- Information on the importance and relevancy of GER is critical to our ability to engage additional faculty in the GER community as well as institutionalize GER within the earth and environmental sciences. The value of GER to the university community should be communicated in terms of the benefits to students, the individual institutions, and the disciplinary field. Additionally, documenting and adapting lessons learned from partnerships between social scientists and operational scientists can inform the methods in which GER advocates for and informs faculty of research-based instruction.
- The professional societies of NAGT, GSA and AGU have been important in the growth of the Earth science education research community. Efforts should continue to link DBER who attend NAGT, GSA and AGU meetings with DBER working in the atmospheric and oceanic sciences. The AMS has a small group of atmospheric sciences education researchers not connected to the NAGT/GSA/AGU established communities. A presence of NAGT at the AMS Annual Meeting could engage those DBER who do not attend annual meetings of the GSA, AGU, or Earth Educator's Rendezvous
This is a great start! I appreciate very much the nod to the importance of social science linkages, too. This is where many misconceptions also begin. As new MOOCs and colleges create science skepticism courses which really help people develop critical thinking skills, it will be a great help to those new teaching practitioners in geoscience. I want to encourage solid coverage of the role of fresh and salt water in the Earth system, here, too - in particular as it relates to water quality and functional ecosystem services. Groundwater is very poorly understood, yet it is the source for most drinking water in the nation. Many environmental hazards are associated with water, too, involving the complexity of source (glacial melt, precipitation) and sink (evaporation, dam failure, sinkholes). This can impact fundamental aspects of the Earth system and help identify design and process-oriented impactful approaches that well align with NGSS components.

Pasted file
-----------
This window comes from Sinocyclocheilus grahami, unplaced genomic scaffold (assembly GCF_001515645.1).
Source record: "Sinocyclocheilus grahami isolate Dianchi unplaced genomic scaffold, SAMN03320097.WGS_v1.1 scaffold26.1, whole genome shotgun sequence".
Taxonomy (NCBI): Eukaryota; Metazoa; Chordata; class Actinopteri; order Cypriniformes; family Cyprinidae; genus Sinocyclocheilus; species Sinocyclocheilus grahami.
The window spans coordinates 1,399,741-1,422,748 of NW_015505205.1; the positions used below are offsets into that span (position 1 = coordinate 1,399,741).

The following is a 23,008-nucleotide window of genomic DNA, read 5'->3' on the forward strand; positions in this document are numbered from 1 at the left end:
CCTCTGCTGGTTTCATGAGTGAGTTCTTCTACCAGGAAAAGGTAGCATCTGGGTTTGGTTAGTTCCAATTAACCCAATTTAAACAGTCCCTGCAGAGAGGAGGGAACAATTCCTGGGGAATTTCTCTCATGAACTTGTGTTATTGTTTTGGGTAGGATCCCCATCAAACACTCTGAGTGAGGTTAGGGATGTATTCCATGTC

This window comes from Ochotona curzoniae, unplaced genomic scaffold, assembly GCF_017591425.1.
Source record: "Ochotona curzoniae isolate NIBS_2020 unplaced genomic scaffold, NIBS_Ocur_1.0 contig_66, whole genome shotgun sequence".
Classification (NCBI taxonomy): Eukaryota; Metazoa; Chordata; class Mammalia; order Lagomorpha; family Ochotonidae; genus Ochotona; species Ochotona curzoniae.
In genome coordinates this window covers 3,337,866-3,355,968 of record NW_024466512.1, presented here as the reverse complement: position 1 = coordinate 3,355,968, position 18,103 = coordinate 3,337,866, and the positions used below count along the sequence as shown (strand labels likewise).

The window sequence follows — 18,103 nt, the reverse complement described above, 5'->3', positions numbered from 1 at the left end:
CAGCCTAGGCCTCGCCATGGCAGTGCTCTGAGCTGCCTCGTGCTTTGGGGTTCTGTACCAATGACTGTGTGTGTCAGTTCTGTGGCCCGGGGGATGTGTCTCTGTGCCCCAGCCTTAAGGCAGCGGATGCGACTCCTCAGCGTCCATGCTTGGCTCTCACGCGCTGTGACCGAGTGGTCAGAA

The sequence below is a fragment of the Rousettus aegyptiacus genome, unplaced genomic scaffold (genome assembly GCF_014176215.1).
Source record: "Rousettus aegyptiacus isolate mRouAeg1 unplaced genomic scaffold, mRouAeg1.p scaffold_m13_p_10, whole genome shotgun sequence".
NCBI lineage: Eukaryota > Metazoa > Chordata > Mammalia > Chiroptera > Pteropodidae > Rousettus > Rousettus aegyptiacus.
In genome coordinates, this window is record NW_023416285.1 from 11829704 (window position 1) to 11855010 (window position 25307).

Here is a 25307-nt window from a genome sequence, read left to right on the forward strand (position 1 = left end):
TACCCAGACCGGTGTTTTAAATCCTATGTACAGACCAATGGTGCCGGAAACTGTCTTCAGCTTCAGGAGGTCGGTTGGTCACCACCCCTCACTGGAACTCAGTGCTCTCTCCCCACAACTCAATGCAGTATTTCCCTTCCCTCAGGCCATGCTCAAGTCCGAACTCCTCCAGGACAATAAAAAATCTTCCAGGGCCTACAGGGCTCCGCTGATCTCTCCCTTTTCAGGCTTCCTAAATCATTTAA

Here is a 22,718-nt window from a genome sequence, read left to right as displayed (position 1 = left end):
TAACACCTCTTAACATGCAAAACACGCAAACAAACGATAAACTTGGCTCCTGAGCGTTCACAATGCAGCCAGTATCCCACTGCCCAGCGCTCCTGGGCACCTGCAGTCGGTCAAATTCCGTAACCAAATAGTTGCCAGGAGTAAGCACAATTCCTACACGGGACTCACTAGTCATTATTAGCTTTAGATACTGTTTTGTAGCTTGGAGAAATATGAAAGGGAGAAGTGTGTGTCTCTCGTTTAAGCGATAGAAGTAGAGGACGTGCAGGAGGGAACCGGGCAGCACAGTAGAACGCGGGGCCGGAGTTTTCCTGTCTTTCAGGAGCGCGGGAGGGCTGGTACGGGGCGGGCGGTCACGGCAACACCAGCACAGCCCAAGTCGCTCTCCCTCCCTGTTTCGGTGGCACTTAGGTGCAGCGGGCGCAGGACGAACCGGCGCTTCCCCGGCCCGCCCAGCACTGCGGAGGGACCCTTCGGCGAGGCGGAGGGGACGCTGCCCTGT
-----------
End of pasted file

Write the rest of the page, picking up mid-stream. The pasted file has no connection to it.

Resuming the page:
A great resource I did not find was the HHMI Changing Planet: Past, Present, and Future - with some great contributions from Naomi Oreskes on both plate tectonics and climate that relate to science knowledge acquisition. I do look forward to seeing growth of geoscience education researchers coming forward and establishing a mature disciplinary practice. And I look forward to a day when there is more acceptance of the idea that Earth science classes at the high school level are indeed "real" science classes. This initiative launched through these grand challenge ideas hit the mark.
In particular to mention about climate change, perhaps, is that the chemistry may be fairly well understood in terms of infrared radiation and interaction with certain gases. However, we are still working on roles of aerosols, clouds, and impacts and interactions between the atmosphere and soils, biosphere, oceans and glaciers. Most of the "heat" is not just measured in the network of thousands of atmospheric observations near the ground or retrieved by satellite and rawinsonde observations aloft. The global warming is not just in the atmosphere, and there are lots of unanswered questions about how these interactions take place and on different time scales. Challenging, but if we ever hope to have our middle school and high school teachers and students begin to appreciate the complexity here, we have to use as many tools as possible to elevate geoscience in the mind of the education community, including advisors, counselors (at schools) and parents and admissions officers (at college/university level). Finally, good inquiry materials and methodologies should involve a range of options for students across the earth sciences, and even more engagement with NSTA and NARST would help, along with GSA, NAGT, AMS, etc.
I agree with others; this is exciting!